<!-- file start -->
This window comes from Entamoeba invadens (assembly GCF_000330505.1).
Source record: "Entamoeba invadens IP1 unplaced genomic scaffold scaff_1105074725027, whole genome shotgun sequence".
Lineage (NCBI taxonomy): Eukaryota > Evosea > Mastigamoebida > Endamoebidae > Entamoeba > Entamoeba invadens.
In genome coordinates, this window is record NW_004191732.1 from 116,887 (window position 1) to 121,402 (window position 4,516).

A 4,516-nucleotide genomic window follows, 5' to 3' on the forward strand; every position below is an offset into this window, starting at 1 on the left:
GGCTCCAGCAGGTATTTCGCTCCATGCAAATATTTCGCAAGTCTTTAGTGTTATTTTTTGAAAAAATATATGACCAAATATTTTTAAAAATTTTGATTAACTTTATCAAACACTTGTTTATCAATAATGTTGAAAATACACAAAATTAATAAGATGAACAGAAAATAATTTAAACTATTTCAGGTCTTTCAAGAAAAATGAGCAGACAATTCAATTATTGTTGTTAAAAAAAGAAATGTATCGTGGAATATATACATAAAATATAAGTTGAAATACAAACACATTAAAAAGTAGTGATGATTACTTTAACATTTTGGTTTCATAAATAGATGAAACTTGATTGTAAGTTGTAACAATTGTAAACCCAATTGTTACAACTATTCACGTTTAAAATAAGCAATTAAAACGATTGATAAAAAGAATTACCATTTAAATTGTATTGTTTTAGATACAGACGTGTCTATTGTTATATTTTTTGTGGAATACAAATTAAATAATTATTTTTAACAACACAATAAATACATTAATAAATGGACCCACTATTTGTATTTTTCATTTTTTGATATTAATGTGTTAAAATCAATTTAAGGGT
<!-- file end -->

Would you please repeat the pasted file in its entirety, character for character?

This window comes from Entamoeba invadens (assembly GCF_000330505.1).
Source record: "Entamoeba invadens IP1 unplaced genomic scaffold scaff_1105074725027, whole genome shotgun sequence".
Lineage (NCBI taxonomy): Eukaryota > Evosea > Mastigamoebida > Endamoebidae > Entamoeba > Entamoeba invadens.
In genome coordinates, this window is record NW_004191732.1 from 116,887 (window position 1) to 121,402 (window position 4,516).

A 4,516-nucleotide genomic window follows, 5' to 3' on the forward strand; every position below is an offset into this window, starting at 1 on the left:
GGCTCCAGCAGGTATTTCGCTCCATGCAAATATTTCGCAAGTCTTTAGTGTTATTTTTTGAAAAAATATATGACCAAATATTTTTAAAAATTTTGATTAACTTTATCAAACACTTGTTTATCAATAATGTTGAAAATACACAAAATTAATAAGATGAACAGAAAATAATTTAAACTATTTCAGGTCTTTCAAGAAAAATGAGCAGACAATTCAATTATTGTTGTTAAAAAAAGAAATGTATCGTGGAATATATACATAAAATATAAGTTGAAATACAAACACATTAAAAAGTAGTGATGATTACTTTAACATTTTGGTTTCATAAATAGATGAAACTTGATTGTAAGTTGTAACAATTGTAAACCCAATTGTTACAACTATTCACGTTTAAAATAAGCAATTAAAACGATTGATAAAAAGAATTACCATTTAAATTGTATTGTTTTAGATACAGACGTGTCTATTGTTATATTTTTTGTGGAATACAAATTAAATAATTATTTTTAACAACACAATAAATACATTAATAAATGGACCCACTATTTGTATTTTTCATTTTTTGATATTAATGTGTTAAAATCAATTTAAGGGT